2013 Small Business IRS Mileage Rates
Written by Ken Gaebler
Internal Revenue Service releases 2013 Mileage Deduction Rates as entrepreneurs attempt to minimize their tax burdens in the new year.
Successful small business owners invest time and effort in cost management strategies. Although it's impossible to avoid the IRS completely, there are several strategies entrepreneurs can implement to minimize the amount of tax they pay -- including travel and mileage expense deductions.
Each year the IRS releases a revised mileage rate, allowing business owners to deduct a specified amount per mile for business travel in personal vehicles. In turn, business owners typically reimburse employees using the IRS Mileage Deduction Rate. As usual, the 2013 mileage rates rose slightly from the deduction rates that were in effect in 2012.
"Business owners often can't decide whether to use the mileage rate deductions or have their car owned by their company. There are a number of disadvantages to having a company car, but there are also disadvantages to having a personal car used for company business. It's a touchy subject. The easiest thing to do is just use the mileage rate deductions in a personal car," said attorney Lee R. Phillips.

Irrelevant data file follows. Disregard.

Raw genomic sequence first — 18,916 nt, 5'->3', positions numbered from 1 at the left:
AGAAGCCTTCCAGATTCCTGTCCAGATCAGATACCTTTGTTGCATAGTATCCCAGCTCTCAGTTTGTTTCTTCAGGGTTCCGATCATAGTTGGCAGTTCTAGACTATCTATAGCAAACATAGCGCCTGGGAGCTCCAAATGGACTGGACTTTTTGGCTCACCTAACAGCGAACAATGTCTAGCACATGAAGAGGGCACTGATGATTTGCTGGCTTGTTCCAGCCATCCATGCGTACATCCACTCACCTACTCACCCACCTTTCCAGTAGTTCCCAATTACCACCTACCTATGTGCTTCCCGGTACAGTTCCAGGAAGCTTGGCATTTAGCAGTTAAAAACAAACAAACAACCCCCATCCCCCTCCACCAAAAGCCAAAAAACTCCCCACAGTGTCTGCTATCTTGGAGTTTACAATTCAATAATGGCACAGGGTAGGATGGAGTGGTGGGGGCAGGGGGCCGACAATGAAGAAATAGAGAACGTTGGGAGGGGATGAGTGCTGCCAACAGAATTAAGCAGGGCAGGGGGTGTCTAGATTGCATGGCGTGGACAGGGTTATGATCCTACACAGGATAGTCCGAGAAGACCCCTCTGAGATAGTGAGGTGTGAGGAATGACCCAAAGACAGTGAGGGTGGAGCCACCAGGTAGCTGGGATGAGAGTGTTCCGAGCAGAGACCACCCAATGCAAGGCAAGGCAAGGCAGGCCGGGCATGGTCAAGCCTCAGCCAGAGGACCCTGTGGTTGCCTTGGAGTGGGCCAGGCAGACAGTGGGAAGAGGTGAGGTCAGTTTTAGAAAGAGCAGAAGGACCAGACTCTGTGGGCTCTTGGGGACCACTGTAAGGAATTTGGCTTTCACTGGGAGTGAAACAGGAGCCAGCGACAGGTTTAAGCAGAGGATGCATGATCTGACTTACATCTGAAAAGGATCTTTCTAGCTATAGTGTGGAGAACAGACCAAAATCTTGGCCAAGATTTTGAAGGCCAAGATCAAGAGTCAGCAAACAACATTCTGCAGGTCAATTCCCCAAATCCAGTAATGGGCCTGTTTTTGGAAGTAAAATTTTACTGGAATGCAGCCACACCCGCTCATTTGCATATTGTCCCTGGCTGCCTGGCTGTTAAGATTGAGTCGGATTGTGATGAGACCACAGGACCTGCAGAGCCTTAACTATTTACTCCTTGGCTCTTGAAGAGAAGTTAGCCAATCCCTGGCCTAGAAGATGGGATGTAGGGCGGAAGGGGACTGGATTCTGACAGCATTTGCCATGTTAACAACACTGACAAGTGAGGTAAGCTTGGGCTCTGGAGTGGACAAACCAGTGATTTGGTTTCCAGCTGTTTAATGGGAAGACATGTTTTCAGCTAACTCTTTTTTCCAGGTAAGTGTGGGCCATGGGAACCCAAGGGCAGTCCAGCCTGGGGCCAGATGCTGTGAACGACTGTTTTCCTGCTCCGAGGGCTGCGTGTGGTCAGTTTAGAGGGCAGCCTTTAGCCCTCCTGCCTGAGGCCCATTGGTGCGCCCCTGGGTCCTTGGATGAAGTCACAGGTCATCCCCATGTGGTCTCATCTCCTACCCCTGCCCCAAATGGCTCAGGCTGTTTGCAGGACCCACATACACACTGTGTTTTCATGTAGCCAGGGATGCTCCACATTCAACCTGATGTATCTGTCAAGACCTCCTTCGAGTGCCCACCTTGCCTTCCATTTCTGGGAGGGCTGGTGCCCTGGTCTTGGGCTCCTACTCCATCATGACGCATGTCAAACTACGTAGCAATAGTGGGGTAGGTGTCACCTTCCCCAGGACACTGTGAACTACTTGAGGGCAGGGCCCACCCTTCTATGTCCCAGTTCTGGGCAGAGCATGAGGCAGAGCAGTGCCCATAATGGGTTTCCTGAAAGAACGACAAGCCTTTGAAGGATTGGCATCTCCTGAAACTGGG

IRS 2013 Mileage Deduction Rates for 2013
- Business travel: 56.5 cents per mile
- Medical or moving travel: 24 cents per mile
- Charitable service travel: 14 cents per mile
It's important for business owners to understand that special conditions may apply to mileage tax deductions. For example, a taxpayer is not allowed to claim the business standard mileage rate on a vehicle that has been depreciated or after a Section 179 deduction has been applied to the vehicle.
Also, business taxpayers have the option of foregoing IRS mileage rates and calculating the actual cost of using their vehicles for business purpose. Few businesses rely on this option due to the time and hassle it takes to track fuel, maintenance and other expenses.
However, by tracking total business miles, business owners can achieve meaningful reductions in taxable income. "By planning and being organized, a small business person can save some taxes. For example, assuming there were 10,000 miles traveled for business, the tax write-off would be $5,650 using the 2013 mileage rate. That lowers the individual's adjusted gross income by that much, which could drop them below a critical tax threshold," said Phillips.
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